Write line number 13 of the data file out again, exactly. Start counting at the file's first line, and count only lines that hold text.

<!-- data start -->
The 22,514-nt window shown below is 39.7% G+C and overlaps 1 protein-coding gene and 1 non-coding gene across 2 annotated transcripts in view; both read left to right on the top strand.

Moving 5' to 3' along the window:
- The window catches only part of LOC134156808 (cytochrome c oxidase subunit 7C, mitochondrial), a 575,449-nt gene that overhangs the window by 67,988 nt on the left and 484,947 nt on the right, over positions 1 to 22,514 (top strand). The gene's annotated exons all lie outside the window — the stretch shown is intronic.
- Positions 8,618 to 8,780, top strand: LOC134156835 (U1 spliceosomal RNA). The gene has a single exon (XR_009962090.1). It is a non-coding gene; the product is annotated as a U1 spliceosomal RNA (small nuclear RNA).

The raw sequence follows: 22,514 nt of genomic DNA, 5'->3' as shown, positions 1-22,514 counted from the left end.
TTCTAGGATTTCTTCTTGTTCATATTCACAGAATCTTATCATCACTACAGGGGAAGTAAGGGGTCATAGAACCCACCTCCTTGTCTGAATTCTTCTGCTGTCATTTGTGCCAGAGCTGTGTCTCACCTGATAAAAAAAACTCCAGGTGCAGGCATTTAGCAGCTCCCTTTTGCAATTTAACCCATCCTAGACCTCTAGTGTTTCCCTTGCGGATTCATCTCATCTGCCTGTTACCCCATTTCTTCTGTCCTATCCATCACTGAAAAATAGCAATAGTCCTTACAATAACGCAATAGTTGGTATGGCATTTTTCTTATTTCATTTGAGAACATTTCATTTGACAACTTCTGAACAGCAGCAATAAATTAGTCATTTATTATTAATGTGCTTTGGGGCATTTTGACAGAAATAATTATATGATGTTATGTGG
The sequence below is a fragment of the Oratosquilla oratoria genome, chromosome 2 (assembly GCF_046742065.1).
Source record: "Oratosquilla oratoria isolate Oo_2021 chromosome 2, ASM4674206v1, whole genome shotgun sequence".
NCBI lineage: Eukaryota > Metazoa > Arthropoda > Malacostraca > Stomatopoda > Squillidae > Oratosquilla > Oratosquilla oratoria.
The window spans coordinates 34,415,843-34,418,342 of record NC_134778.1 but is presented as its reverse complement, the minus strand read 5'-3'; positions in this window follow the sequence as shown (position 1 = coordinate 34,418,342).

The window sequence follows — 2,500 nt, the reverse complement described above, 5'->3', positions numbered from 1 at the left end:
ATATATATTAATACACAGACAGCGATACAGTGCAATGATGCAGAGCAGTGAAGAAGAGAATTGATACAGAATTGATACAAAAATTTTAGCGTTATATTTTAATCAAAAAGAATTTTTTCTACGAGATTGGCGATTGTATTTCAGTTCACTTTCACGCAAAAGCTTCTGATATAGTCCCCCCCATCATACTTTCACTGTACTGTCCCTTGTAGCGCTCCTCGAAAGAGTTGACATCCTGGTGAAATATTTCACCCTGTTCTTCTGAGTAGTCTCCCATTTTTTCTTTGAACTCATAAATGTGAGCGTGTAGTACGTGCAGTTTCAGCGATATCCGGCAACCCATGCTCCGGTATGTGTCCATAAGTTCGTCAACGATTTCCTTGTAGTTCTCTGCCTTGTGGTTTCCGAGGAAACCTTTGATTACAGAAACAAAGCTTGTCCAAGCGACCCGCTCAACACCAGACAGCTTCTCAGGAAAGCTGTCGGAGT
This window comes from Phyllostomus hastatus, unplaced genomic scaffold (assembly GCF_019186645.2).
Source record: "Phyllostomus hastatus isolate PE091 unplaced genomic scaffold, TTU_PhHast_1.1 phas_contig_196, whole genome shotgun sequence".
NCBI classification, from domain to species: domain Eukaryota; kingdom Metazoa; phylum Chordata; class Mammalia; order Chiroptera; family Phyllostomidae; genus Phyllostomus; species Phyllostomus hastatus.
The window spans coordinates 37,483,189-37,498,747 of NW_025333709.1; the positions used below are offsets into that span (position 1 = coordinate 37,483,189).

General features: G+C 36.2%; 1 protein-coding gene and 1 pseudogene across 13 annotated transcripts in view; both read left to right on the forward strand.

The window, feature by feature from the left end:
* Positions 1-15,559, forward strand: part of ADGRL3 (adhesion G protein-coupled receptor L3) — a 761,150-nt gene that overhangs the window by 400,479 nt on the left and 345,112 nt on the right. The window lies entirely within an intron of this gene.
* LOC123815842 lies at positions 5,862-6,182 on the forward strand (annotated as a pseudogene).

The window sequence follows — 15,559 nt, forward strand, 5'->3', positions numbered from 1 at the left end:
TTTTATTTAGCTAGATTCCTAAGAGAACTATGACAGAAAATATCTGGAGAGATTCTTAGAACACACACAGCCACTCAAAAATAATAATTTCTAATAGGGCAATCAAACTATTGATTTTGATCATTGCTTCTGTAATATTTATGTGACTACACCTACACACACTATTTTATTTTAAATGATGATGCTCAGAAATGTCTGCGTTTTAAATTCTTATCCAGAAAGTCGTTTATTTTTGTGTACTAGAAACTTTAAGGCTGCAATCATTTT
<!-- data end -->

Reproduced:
This window comes from Phyllostomus hastatus, unplaced genomic scaffold (assembly GCF_019186645.2).